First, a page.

One core trait of autism is difficulty with social interaction. Over recent times there have been several toys and robots developed with the goal of teaching kids with autism how to interact with others. A New Zealand designer, Victoria University’s Helen Andreae, has developed a furry toy called Auti with this goal in mind. Auti is essentially a furball with four short flippers that responds with jiggling movements to positive social interactions such as gentle talking and touch. If there are negative social interactions, such as shouting and hitting, Auti stops. The idea is that the child’s positive social behaviour will be positively reinforced by Auti’s movements.
The benefit of using toys and robots to help teach social skills is that the toy can be programmed to respond consistently. Consistent responses help children to learn the correct behaviors more quickly. The soft, tactile nature of Auti could be appealing to some children with autism and encourage them to interact with Auti. Another good point about Auti is that it responds to touch as well as speech, so children without speech could still interact with Auti and potentially learn.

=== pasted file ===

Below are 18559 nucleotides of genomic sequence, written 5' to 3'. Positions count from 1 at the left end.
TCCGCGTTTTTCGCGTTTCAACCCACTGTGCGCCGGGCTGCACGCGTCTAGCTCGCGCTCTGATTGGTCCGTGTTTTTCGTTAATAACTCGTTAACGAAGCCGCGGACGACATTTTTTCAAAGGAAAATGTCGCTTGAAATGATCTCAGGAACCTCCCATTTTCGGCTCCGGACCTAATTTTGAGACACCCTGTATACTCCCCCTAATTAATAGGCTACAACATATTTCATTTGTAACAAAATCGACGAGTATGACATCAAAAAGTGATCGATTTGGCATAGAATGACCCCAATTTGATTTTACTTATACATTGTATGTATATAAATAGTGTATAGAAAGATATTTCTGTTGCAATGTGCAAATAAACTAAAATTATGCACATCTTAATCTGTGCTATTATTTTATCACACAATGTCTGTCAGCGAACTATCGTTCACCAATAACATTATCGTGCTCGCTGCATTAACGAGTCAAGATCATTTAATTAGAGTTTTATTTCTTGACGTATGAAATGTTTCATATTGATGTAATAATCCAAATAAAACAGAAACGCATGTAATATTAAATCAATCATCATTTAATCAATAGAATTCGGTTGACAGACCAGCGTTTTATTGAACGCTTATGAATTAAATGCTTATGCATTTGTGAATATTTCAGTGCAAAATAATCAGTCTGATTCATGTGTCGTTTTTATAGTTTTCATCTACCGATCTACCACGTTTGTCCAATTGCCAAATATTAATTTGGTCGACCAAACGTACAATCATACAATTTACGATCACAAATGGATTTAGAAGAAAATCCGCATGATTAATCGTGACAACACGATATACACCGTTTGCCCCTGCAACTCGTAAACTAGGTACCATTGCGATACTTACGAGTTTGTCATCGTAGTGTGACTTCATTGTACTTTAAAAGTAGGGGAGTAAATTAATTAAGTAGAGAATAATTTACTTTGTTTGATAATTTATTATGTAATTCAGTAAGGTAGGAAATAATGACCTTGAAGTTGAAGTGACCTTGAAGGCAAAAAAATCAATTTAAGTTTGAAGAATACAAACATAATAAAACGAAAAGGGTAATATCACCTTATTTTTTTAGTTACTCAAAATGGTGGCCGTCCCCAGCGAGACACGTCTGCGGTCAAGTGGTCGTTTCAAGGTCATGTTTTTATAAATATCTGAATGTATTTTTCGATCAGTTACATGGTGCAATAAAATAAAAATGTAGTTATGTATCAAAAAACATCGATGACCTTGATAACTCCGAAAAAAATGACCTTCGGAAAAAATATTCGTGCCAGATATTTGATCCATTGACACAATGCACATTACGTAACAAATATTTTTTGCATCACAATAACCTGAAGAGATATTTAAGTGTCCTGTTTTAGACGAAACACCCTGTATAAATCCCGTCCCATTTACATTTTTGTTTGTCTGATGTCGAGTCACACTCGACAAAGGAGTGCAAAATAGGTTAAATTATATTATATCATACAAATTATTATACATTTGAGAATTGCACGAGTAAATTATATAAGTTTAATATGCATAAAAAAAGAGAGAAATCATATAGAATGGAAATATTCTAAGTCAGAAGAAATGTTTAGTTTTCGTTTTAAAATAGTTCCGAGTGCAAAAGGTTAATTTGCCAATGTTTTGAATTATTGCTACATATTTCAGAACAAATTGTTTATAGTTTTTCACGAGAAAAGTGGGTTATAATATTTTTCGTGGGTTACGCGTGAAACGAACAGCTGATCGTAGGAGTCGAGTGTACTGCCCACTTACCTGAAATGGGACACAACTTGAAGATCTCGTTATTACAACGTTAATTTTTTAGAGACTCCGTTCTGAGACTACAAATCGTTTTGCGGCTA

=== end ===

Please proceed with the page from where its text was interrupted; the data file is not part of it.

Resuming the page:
There are limitations to such toys, however. As with all toys of this type, they are not human and the ultimate goal is for the child to learn to interact with other people. Auti in particular is in no way human, making it less likely that skills learned will be easily transferred to interactions with people. The responses required to activate Auti are also limited and therefore may not be very useful in everyday interactions with others. For example, stroking other people is not necessarily desirable. Also, the core principle of Auti is that the child will find its movements reinforcing and will not like it when it ceases to make these movements. However, all children are different and this may not be the case for some children with autism. They may enjoy engaging in the inappropriate behaviours to see Auti stop as much as engaging in the positive social interactions. Research would need to be carried out to see if playing with Auti has any effect on a child’s interactions with other people. At present, the treatment for teaching children with autism with the most evidence to support it is applied behavior analysis (ABA).
If you have questions about this article or ABA treatment, please feel free to contact the author here:
Center for Autism and Related Disorders (CARD)
72 Apollo Drive, Albany
PO Box 30-519, Trition Plaza
Auckland, New Zealand
Phone (09) 419 5025